But there’s no question about the fact that they played and there is no question about the fact that after we were down on the water and they were playing, they played one version of the hymn “Nearer My God [To Thee]” in which there were three, I had this out so many times and the one they played was the one that was played in church. Some months off when I was with my grandmother and I was so frightened that came onto church I ran out I knew the tune so well, but they were the Americans know about it. People say no no – but it wasn’t – I know you know it was just right time.

[Voice Over:]
The visible part of the ship apparently settled back slightly before it to disappear beneath the sea. It was this settling that indicated the ship had broken in two.

[Eva Hart:]
And we rode away from the ship as fast as we could, because one has to do that because I believe the suction when a vessel goes down isn’t it enormous. And we rode away. And we rowed away and I didn’t close my eyes at all, I saw that ship sink and I saw that ship break in half. And for so many years people have argued with me about that. But now at last it has been proven and beyond no doubt that she did break into half, I know she did, I saw her.

And the forepart went down nose first and the stern of that ship stood up in the water for quite a long time or what seemed a long time to me, and then keeled over. And we heard the dreadful sound of people drowning which is uh unbelieveable. And then because our life boat was so full, so over full, the officer pulled all the boats together and transshipped some of us, one that boat, and two in that and three in that and I got separated from my mother. And that was the most terrifying thing to happen to a child.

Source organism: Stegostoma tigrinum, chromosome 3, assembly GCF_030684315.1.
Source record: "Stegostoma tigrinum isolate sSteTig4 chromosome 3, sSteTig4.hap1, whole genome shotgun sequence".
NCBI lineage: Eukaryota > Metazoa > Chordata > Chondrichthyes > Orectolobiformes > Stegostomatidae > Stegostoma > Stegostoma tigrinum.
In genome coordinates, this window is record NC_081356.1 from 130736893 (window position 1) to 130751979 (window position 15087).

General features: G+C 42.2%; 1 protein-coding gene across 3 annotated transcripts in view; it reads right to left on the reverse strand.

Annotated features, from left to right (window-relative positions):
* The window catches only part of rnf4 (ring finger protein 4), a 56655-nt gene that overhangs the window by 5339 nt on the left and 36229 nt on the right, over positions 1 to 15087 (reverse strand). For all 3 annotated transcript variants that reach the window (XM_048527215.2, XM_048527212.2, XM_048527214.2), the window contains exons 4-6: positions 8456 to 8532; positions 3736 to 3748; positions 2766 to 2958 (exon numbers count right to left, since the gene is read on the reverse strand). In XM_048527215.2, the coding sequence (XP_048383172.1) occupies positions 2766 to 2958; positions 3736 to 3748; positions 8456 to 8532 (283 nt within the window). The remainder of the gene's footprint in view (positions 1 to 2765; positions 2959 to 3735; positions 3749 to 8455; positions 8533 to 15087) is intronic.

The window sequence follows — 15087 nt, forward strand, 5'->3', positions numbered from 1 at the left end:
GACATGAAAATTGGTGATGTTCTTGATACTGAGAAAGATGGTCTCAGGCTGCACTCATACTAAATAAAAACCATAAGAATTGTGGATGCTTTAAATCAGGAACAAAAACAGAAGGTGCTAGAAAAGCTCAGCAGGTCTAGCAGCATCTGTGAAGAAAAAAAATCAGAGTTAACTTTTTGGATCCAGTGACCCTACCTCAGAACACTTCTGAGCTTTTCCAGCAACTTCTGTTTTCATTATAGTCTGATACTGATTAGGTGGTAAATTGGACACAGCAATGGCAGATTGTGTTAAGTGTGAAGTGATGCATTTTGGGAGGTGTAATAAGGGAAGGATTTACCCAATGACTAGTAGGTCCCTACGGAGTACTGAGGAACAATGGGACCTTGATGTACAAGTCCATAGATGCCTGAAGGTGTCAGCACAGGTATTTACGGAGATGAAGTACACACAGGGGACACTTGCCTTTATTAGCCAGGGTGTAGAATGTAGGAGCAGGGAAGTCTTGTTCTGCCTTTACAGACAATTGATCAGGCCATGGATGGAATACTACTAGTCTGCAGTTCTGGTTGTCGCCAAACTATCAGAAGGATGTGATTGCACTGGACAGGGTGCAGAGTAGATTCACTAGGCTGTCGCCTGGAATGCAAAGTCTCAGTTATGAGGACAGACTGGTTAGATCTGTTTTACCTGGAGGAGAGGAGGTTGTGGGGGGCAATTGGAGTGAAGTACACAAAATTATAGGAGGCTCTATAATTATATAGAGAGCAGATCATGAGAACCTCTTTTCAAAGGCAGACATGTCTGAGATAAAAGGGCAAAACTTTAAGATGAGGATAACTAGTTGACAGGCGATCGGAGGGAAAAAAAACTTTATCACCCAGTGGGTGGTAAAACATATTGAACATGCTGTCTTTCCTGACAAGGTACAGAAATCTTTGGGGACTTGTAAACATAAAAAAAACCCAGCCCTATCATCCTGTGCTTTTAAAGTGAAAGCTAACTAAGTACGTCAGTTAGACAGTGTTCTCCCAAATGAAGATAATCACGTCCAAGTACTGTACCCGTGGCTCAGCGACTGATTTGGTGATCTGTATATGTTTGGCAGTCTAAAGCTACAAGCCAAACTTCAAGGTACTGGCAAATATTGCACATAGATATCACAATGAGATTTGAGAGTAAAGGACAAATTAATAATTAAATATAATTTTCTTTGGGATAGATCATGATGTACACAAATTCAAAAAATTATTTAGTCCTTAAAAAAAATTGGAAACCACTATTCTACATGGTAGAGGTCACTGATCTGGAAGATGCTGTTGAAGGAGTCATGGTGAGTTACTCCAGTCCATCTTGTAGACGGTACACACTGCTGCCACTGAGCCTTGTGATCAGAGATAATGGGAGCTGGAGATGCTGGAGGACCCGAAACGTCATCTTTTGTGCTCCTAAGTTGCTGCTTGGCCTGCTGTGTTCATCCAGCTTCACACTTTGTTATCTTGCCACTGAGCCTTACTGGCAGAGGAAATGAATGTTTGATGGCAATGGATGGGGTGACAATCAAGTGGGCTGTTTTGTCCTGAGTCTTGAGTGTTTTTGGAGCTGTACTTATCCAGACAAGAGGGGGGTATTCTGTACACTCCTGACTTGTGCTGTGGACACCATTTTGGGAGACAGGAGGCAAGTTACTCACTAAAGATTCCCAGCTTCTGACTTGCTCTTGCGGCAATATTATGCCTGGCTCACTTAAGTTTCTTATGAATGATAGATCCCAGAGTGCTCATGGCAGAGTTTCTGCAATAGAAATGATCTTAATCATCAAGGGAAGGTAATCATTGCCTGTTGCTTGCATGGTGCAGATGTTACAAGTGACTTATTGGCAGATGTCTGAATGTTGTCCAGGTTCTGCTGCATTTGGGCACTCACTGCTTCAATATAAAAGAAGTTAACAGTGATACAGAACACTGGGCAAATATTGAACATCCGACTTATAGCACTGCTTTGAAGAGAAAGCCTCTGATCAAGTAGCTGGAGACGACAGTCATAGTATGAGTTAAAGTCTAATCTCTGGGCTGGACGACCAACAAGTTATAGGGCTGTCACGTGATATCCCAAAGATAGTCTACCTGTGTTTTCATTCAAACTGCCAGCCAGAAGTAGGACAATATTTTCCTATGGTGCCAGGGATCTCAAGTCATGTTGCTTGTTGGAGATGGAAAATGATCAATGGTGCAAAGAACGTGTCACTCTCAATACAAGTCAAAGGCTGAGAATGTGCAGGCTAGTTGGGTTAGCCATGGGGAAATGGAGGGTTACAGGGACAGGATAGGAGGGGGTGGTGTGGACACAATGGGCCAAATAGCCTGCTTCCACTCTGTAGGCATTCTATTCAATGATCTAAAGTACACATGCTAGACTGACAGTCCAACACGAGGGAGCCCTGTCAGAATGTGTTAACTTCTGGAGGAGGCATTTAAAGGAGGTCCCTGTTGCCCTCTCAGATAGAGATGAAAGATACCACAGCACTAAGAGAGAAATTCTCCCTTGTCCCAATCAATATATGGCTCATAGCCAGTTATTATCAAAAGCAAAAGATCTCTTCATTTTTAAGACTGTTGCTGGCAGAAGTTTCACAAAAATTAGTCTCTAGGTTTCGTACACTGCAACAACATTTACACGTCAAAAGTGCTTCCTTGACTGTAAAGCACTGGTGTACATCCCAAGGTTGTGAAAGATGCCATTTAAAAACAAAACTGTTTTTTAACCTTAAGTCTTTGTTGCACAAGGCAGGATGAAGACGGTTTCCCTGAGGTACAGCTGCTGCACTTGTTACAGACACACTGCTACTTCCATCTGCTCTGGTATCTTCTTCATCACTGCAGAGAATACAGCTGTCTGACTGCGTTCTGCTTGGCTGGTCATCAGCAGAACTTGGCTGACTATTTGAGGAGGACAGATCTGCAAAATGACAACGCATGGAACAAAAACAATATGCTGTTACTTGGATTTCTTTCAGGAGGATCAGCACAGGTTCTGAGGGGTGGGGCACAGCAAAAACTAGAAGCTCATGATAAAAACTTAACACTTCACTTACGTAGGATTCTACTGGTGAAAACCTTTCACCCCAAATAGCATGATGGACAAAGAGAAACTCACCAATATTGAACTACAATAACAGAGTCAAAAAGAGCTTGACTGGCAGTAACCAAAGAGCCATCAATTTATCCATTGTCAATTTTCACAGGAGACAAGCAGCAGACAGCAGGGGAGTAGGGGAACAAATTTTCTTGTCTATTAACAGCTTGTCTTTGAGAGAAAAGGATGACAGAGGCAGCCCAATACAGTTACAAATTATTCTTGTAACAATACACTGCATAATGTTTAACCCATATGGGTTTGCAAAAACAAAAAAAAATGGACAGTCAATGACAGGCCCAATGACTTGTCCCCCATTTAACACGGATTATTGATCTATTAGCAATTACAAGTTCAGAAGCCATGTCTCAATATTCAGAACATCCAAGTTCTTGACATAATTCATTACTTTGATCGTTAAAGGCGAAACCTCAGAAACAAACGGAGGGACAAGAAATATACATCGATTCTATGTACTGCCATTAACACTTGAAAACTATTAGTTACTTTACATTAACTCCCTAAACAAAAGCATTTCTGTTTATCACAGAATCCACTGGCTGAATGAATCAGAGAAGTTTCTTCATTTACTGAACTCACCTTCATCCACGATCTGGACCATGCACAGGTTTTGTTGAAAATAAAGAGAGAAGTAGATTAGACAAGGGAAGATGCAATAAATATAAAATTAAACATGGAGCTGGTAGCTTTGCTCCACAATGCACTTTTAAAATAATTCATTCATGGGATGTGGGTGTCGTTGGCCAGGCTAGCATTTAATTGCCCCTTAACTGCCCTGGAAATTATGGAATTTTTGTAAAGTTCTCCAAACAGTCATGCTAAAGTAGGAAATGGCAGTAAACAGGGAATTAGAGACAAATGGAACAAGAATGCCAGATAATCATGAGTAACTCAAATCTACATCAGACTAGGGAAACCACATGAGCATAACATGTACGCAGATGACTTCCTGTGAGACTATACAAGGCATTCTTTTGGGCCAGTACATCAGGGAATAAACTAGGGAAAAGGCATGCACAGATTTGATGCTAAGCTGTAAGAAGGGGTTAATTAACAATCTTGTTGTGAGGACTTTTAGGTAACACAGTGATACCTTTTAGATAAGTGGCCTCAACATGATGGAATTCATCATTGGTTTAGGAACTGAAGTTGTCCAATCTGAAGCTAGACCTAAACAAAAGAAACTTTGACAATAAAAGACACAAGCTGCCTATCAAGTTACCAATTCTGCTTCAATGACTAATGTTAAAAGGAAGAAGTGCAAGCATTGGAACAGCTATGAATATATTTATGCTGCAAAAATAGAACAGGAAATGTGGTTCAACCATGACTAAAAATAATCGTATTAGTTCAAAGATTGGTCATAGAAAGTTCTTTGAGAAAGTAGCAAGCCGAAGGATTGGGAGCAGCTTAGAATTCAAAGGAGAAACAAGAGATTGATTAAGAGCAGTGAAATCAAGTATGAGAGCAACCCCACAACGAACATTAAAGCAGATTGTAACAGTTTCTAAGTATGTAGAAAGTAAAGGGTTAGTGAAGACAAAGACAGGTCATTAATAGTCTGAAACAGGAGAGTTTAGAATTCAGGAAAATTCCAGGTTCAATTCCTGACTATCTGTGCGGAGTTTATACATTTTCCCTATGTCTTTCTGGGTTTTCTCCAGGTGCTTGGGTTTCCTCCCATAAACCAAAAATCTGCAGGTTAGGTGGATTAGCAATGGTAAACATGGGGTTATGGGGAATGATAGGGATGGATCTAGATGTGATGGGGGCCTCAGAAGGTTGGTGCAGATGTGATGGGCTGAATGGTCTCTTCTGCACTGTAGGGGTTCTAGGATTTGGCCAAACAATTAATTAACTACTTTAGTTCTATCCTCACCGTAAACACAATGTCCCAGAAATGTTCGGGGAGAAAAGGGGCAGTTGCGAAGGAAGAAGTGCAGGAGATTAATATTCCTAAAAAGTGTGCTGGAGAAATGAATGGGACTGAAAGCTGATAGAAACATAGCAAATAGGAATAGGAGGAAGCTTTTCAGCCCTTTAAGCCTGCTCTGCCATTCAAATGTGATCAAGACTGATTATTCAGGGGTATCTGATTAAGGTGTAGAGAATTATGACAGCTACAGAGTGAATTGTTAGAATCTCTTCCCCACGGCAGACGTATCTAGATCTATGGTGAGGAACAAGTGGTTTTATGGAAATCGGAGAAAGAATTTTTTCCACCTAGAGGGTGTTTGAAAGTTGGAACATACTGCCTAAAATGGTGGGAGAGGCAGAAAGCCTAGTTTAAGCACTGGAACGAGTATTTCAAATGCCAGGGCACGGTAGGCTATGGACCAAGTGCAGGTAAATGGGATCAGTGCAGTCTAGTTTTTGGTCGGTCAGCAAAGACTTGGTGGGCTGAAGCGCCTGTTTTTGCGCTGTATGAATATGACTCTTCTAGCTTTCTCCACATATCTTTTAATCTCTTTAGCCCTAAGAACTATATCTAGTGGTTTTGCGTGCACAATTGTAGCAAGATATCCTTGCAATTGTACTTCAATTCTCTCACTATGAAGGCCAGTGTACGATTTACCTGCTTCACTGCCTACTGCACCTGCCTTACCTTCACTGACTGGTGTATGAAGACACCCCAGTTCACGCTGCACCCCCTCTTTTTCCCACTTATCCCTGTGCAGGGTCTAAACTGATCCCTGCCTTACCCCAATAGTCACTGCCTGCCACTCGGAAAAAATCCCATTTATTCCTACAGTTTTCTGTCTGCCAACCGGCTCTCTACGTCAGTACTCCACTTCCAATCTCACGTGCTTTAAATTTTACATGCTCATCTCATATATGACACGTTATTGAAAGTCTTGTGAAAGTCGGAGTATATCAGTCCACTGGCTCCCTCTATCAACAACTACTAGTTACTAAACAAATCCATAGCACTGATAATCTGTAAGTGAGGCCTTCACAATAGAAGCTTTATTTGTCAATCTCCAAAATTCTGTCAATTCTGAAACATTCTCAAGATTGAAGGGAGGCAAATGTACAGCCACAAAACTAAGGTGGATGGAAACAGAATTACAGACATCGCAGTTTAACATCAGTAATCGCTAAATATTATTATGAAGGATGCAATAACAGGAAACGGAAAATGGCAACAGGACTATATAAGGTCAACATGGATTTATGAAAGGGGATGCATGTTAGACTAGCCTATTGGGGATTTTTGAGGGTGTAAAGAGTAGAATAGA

The most dreadful sound of all is the sound of people drowning, the screams, absolutely gostling. My mother used to say sometimes, she couldn’t get me to talk about it for years, but she kept the idea anyone did talk to me and I said that she used to say yes. But do you remember the side I followed it? And that’s quite right he says the whole world stood still that night. Once the lights had gone and the ship was gone, the sound was gone, that was dreadful – that was dreadful.

[Voice Over:]
Now there was nothing to do but wait for rescue. Among those standing on the upturned boat was Harold Bride, the wireless operator, who conformed to his companions that the Carpathia was on her way. At 3:30 a.m. she was sighted on the horizon firing rockets. At 4:30 she was on the scene. Carpathia, arrived with the dock. By 8:30 had taken onboard 705 survivors and 14 lifeboats, the rest being set a drift.

[Eva Hart:]
And we were picked up, as you know, in the morning by this little ship, Carpathia, and the rescue of people from lifeboats in mid-ocean is quite a terrifying thing. These little boats shall we say draw up long side for the one the better expression to what looks like an enormous festival as she was quite small vessel Carpathia. But she looked big in there. And then how did you get on board? You don’t have gangplank like you do when you are onshore. And so they opened a sort of, I don’t know whether the word is right, a hatch in the side of the ship where the luggage used to be laid.